The rise of autonomous and smart connected vehicles on our highways has put a spotlight on the instances of auto cybercrime, and the relevance of suitable regulations in the industry. FreightWaves recently discussed the impact of these regulations on civil liability in detail, and as a continuation to that segment, spoke with David Barzilai, the Executive Chairman of Karamba Security, an Israeli company that focuses on securing automotive controllers from hackers via its software solution.
“We looked into this problem of automotive cybersecurity back in 2015, and we spent a whole year on evaluating this market and understanding it,” said Barzilai. “Unfortunately, the cyber security solutions that were provided in the automotive industry were data center solutions that were modified to run in the vehicle. In essence, the companies looked at the vehicle as a mini data center on wheels, while taking the technologies that proved effective in the data center and making them run on the vehicle like they did in the enterprise network.”
However, Barzilai believed this line of thought had caveats. Typically, technologies that concern enterprise protection and network security, predominantly address the loss of data and the ways through which it could be plugged. But then within the automotive space, the more significant issue is the risk to lives on the road caused due to cybercrime activities.
“There are things that are very common in the data center technologies that are unacceptable in the automotive world. These things are called forced positive or forced alerts,” said Barzilai. “Technologies that are provided by most of the vendors are statistical. This means that they build a model of normal traffic and once they detect a statistical anomaly to that model, they consider it to be an attack. But the problem is that statistics are not always right. Sometimes you have statistical mistakes that alert on the anomaly as a suspected attack, when it actually is not.”
For instance, imagine a person working from Germany using his login credentials on his enterprise platform. He then takes off to Thailand on an official trip, and tries logging in on his laptop from Thailand. Though it is the same person, the system can register different behavior as the login attempt comes in from a foreign network. This could be viewed as a statistical anomaly, preventing the user from logging in.
Though this could be considered an inconvenience, it is not a life-altering choice as it could be in the transportation ecosystem. “In the automotive world, if such statistical mistakes happen, they may make airbags to not open or brakes to not engage, and that means loss of lives,” said Barzilai. “That was the most fundamental problem that we saw in technologies that are trying to replicate network security into the vehicle.”
Barzilai insisted that the approach should be to make sure the underlying factory settings are never accessed by anyone other than the car manufacturer itself, and in the scenario where someone is meddling with it, the person could be zeroed in to be a hacker.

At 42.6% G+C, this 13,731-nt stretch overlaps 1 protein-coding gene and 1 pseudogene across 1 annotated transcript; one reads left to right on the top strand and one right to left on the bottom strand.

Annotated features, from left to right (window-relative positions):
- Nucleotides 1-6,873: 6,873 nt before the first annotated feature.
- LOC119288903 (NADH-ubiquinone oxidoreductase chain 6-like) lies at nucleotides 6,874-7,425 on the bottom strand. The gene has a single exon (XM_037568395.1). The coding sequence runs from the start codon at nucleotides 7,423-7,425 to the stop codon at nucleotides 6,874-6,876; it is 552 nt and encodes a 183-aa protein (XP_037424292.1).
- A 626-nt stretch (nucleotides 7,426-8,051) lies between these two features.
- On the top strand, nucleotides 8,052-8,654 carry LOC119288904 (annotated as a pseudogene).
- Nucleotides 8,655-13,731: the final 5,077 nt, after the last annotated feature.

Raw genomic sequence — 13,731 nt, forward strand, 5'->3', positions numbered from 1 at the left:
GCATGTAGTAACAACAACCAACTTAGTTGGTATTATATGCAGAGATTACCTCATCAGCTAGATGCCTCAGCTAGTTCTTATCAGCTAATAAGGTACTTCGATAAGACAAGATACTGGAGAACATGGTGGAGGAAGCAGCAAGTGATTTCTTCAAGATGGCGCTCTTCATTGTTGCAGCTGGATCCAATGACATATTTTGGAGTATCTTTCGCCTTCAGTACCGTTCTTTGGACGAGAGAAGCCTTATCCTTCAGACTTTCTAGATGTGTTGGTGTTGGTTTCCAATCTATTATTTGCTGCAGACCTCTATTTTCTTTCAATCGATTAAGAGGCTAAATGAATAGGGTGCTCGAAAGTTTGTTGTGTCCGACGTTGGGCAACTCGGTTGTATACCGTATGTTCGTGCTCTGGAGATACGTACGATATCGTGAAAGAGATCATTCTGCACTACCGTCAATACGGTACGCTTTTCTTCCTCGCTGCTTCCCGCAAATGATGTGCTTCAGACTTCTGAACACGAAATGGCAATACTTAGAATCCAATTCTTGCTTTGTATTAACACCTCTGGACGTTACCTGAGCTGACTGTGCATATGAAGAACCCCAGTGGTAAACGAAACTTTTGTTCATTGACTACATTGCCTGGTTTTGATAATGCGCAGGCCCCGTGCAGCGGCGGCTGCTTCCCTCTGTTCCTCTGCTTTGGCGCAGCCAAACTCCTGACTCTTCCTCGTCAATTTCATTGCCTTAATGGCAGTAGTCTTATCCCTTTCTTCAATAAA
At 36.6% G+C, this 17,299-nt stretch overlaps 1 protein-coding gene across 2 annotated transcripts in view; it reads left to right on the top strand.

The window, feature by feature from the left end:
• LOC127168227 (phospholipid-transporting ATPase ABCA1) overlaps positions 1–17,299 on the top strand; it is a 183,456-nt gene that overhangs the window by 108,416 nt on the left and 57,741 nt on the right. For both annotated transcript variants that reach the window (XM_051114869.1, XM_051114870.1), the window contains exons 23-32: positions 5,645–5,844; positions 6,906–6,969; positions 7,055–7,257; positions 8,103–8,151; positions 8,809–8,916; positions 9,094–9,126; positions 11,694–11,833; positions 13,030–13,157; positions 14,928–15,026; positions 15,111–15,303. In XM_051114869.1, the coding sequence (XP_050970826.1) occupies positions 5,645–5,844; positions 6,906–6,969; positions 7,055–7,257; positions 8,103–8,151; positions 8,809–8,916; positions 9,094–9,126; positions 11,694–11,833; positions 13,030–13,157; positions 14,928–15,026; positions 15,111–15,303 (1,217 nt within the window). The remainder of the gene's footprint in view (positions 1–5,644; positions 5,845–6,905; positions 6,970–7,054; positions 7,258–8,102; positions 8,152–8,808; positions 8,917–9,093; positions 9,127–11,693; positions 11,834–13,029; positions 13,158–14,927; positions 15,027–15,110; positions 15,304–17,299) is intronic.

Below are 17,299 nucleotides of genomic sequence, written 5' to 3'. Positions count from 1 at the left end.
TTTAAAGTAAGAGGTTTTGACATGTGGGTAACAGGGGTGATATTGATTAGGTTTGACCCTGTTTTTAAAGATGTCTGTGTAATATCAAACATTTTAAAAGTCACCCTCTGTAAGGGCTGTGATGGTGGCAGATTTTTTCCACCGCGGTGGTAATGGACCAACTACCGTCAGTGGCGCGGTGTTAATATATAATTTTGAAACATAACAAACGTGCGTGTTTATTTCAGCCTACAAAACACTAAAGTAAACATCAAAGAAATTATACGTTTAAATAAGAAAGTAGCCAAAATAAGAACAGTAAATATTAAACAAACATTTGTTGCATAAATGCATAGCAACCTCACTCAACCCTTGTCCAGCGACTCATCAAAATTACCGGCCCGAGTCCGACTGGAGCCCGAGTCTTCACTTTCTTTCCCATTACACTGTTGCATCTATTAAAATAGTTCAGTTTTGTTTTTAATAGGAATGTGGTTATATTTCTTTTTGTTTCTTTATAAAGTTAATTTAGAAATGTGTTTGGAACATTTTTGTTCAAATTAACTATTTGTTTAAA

In the future, the fine line separating liability from a car driver and the OEM company would blur, as autonomous vehicles would potentially revolutionize the industry. “Autonomous driving is supposed to change not just the technology, but also the economics of the car. With autonomous driving the ownership model will be different, because the car will be provided as a service,” said Barzilai. “It means that you and I would probably not own a car, but we can ask for a vehicle to drive us from point to point in a certain time.”
The liability to a car accident on the road falls on the driver today, but with the advent of autonomous cars, the scales would tilt towards the car owner or the OEM company that manufactured the vehicle. This leaves the latter in a spot of bother, as a quantum of cybersecurity lapses fall on the manufacturer, which is generally not the case with cybersecurity in electronic devices like phones or computers – where the owners are expected to cyberproof their devices with antivirus programs. Autonomous vehicles would drastically increase the liabilities on car companies, both in terms of car accidents and cyber attacks.
This is an unfortunate repetitive pattern, with hacking being a relevant part of all connected systems – especially when big ransom money is at play to incentivize hackers to attack vehicles on the road. A few years back, a Jeep Cherokee was at a receiving end of one such attack where a security bug in its infotainment system was exploited by hackers to make the car stop in the middle of a highway. This led to Fiat Chrysler Automobiles NV (NYSE: FCAU) recalling 1.4 million vehicles of the same series, as they all held the same bug and could potentially end up being hacked similarly.
Such snags or malware could provide hackers immense leverage, as it could be used to blackmail OEM companies and extort money – as the alternative would be millions in liabilities and a fall in consumer trust – both of which could be the death knell for a manufacturer.
Barzilai concluded by saying that the crucial thing is to perceive how to prevent false alerts from occurring and condition the system to identify hackers before they cause damage. “This is the mission of the industry, and we are very hopeful that the industry will be much faster than the bad guys in finding a solution to prevent attacks from happening,” he said.
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